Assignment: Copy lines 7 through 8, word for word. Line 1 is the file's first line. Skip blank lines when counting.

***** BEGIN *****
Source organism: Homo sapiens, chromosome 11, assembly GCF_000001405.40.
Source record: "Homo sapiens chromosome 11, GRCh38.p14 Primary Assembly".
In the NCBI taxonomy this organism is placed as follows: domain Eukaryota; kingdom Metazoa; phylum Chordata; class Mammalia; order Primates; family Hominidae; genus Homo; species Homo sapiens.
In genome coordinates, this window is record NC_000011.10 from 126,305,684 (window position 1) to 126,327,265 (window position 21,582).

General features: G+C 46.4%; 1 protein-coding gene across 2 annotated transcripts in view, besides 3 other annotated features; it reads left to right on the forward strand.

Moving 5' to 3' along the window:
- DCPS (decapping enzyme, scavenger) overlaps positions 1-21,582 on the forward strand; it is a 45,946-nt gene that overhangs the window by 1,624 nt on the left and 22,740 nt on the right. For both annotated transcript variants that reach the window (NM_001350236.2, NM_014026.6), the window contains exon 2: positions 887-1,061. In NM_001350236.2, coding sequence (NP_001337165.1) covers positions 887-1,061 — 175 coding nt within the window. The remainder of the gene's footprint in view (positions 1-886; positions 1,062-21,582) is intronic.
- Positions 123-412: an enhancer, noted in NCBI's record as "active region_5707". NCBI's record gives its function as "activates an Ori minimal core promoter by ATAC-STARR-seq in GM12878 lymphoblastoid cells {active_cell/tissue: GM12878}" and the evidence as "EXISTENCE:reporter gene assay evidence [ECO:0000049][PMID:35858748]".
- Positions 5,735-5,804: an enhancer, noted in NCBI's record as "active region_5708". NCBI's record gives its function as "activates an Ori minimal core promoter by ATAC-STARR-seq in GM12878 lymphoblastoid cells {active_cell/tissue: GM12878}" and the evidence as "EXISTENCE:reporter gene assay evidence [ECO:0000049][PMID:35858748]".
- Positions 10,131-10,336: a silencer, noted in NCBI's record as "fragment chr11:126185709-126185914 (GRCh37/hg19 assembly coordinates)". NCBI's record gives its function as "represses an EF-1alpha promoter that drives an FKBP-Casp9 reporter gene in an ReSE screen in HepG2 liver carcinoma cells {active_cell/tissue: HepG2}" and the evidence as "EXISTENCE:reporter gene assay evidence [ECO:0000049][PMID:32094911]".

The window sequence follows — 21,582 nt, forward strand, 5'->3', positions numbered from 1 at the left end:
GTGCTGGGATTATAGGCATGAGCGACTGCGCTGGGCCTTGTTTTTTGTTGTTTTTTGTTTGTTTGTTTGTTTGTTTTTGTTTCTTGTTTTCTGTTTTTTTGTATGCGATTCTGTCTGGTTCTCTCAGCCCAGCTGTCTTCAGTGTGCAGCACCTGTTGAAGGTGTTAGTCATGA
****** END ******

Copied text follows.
- DCPS (decapping enzyme, scavenger) overlaps positions 1-21,582 on the forward strand; it is a 45,946-nt gene that overhangs the window by 1,624 nt on the left and 22,740 nt on the right. For both annotated transcript variants that reach the window (NM_001350236.2, NM_014026.6), the window contains exon 2: positions 887-1,061. In NM_001350236.2, coding sequence (NP_001337165.1) covers positions 887-1,061 — 175 coding nt within the window. The remainder of the gene's footprint in view (positions 1-886; positions 1,062-21,582) is intronic.
- Positions 123-412: an enhancer, noted in NCBI's record as "active region_5707". NCBI's record gives its function as "activates an Ori minimal core promoter by ATAC-STARR-seq in GM12878 lymphoblastoid cells {active_cell/tissue: GM12878}" and the evidence as "EXISTENCE:reporter gene assay evidence [ECO:0000049][PMID:35858748]".